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Marine 'hogs' not designed to withstand roadside bombs
Scripps Howard News Service


August 04, 2005

WASHINGTON - For 32 years, the Marine Corps has moved tens of thousands of men in Amphibious Assault Vehicles of the sort blown up Wednesday by insurgents in Iraq, leaving 14 Americans and one Iraqi dead.

Called "amtracks" or "hogs" by those who ride them, the vehicles are armored troop carriers that were designed to deliver combat-ready Marines fast from a ship to shore, through even rough water and surf.

From there, the AAVP7A1s - the official name used by the Marine Corps - can speed as fast as 45 mph on land, borne on tank-like tracks instead of wheels. They can carry 21 combat-equipped troops, along with a crew of three.

"It's a significant piece of gear. It's very useful," Marine spokesman Maj. Douglas Powell said Wednesday. The corps has about 1,300 of the $2.2 million vehicles, which, from the inside, resemble a big steel box with benches but no windows.

But though it is reinforced with steel and Kevlar armor, it was not conceived to survive the increasingly potent improvised bombs the enemy in Iraq is assembling these days, Powell and other experts said.

"It's not designed to withstand things such as artillery shells, which they're using now in (roadside bombs)," Powell said.

Much like the ubiquitous Humvee, another vehicle not designed for the guerrilla-war duty it is used for in Iraq, the amphibious crafts have drawn some criticism for leaving troops too vulnerable.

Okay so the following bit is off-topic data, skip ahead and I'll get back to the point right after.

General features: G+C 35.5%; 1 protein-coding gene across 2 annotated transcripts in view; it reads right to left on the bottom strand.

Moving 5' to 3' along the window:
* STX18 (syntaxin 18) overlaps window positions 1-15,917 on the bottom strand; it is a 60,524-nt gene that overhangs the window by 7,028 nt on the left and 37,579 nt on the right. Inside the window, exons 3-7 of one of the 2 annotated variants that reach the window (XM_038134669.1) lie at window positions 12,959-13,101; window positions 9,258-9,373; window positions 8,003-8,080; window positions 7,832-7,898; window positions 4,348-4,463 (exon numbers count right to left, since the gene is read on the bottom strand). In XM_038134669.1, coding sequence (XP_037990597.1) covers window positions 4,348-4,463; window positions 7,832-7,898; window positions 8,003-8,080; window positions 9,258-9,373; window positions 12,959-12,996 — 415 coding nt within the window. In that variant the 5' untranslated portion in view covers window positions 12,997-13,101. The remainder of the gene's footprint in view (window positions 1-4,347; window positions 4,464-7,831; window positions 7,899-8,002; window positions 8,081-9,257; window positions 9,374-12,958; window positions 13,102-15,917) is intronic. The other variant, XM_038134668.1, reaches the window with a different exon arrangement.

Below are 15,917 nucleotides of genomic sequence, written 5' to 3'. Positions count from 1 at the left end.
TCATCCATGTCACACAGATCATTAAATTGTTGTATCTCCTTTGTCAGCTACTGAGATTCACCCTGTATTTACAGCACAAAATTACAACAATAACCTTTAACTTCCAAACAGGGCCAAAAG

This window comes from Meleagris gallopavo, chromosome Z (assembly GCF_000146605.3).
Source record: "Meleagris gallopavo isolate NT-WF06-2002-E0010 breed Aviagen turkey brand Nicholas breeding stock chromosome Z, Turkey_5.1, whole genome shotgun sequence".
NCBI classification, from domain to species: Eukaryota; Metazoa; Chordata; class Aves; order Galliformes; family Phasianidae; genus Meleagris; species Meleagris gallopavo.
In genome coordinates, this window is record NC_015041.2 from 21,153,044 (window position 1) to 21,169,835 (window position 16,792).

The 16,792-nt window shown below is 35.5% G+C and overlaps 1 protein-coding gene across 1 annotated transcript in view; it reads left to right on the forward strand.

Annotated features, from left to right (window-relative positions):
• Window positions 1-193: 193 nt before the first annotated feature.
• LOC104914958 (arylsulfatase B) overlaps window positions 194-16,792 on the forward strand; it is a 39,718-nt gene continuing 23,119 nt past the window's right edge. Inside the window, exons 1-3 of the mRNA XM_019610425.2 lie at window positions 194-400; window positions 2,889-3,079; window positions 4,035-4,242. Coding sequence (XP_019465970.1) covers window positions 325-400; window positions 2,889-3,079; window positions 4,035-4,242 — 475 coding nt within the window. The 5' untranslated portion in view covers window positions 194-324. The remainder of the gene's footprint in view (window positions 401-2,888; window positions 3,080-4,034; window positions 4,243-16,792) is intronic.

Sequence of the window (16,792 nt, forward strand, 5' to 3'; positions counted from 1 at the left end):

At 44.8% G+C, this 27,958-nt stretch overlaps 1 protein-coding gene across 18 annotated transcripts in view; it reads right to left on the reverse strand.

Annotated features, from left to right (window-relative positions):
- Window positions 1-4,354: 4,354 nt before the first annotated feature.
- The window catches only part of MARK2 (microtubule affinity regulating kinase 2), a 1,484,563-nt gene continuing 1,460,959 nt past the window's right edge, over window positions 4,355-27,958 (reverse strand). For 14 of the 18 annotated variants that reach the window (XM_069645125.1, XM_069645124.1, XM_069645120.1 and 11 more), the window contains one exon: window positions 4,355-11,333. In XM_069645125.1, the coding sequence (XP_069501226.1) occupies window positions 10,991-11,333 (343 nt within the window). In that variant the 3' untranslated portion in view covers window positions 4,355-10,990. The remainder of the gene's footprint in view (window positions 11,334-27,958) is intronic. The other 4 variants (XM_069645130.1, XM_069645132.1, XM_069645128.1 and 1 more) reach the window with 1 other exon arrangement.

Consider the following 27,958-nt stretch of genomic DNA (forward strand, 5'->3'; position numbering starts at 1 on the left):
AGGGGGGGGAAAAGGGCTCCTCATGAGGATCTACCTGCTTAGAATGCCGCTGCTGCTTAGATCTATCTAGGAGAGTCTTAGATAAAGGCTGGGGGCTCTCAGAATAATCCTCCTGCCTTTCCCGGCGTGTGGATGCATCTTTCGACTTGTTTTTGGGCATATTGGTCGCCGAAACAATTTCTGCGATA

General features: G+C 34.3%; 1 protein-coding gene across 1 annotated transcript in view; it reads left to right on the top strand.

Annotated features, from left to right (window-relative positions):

Wednesday's attack, which occurred outside Haditha near Iraq's border with Syria, was at least the second to fell Marines in one of the vehicles. On May 11, five perished when their amtrack hit a roadside bomb in Karabilah, Iraq.

But Powell and John Pike, a military analyst at, said even the far-better-protected Abrams tanks and Bradley Fighting Vehicles have not been immune to the destructive force of insurgent bombs and armor-piercing rounds.

"A Bradley wouldn't have done any better," Pike said, referring to Wednesday's deadly attack.

Even so, the Marines are awaiting a next-generation amphibious craft designed to be safer and faster. Called the Expeditionary Fighting Vehicle, it will carry about the same number of troops but will travel about three times as fast in water and will be decked out with more lethal weapons and high-tech communications.

New inside will be individual padded seats equipped with mine-blast protection, seat belts and air-conditioning, according to Marine Corps specifications. Enhanced armor will be installed, along with protections against biological and chemical weapons attacks.

"The EFV design mitigates the damage caused by (roadside bombs) and (rocket-propelled grenade) threats similar to those encountered by U.S. forces in Iraq," an official Marine description says.

Marine budget figures show that the service will spend about $2.6 billion from this year through 2009 on further development as well as the purchase of 186 vehicles. Ultimately, the Marines want to buy a fleet of 1,013.


Contact Lisa Hoffman at HoffmanL(at)

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